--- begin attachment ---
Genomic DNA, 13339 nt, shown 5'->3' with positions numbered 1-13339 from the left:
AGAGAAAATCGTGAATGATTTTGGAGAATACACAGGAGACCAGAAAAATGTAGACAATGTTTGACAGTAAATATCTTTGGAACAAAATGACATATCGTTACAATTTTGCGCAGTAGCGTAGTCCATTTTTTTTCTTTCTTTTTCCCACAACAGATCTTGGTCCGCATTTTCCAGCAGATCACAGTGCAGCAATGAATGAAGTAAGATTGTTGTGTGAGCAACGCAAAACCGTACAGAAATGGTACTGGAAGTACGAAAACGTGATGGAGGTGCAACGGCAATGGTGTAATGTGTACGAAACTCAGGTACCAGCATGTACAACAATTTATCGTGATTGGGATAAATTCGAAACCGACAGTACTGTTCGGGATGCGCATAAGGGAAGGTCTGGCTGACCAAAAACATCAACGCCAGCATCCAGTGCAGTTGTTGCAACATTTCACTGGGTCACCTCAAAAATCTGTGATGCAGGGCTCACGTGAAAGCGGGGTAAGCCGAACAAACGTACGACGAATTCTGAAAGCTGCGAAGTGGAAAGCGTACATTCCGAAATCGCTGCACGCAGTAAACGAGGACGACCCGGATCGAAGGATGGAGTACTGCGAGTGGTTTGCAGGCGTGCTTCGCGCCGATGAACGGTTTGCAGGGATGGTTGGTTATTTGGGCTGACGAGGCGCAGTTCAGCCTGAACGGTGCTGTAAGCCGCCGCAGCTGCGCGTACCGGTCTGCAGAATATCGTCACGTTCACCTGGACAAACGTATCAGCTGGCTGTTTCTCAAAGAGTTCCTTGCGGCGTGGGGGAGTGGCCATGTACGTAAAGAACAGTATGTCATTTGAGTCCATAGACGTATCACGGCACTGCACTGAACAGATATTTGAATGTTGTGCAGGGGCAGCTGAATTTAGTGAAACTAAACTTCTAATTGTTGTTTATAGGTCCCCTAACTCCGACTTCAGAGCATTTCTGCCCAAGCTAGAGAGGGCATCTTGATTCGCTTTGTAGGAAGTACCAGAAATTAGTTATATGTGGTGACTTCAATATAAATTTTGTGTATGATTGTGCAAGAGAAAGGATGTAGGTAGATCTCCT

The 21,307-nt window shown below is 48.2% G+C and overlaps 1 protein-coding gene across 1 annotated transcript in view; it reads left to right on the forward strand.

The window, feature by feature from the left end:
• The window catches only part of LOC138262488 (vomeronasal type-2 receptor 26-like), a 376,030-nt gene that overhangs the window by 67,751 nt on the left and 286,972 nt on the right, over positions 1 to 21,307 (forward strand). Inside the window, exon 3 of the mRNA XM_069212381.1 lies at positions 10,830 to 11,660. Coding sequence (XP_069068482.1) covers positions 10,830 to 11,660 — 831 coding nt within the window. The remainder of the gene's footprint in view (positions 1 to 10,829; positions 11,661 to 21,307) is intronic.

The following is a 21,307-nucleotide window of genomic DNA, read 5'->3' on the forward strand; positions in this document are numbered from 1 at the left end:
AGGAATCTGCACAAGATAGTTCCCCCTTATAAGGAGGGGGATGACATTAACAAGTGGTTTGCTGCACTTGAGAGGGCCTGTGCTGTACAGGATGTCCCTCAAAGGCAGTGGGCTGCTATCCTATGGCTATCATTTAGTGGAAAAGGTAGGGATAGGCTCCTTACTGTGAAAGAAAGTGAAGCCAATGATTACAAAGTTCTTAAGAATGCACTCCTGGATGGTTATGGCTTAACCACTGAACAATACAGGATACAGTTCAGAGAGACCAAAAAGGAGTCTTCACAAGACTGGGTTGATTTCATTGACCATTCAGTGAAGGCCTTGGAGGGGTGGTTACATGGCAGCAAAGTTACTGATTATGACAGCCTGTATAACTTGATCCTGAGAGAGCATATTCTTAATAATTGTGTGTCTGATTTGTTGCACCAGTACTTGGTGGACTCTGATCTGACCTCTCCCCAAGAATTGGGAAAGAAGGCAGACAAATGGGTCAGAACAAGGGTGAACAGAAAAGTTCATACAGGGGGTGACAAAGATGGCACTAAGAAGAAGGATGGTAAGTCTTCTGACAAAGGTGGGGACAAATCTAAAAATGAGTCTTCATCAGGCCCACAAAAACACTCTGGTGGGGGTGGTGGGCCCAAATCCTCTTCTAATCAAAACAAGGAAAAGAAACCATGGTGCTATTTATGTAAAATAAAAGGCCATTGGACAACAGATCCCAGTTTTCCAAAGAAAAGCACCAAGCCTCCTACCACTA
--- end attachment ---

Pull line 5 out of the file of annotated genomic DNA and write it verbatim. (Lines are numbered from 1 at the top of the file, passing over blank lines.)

• The window catches only part of LOC138262488 (vomeronasal type-2 receptor 26-like), a 376,030-nt gene that overhangs the window by 67,751 nt on the left and 286,972 nt on the right, over positions 1 to 21,307 (forward strand). Inside the window, exon 3 of the mRNA XM_069212381.1 lies at positions 10,830 to 11,660. Coding sequence (XP_069068482.1) covers positions 10,830 to 11,660 — 831 coding nt within the window. The remainder of the gene's footprint in view (positions 1 to 10,829; positions 11,661 to 21,307) is intronic.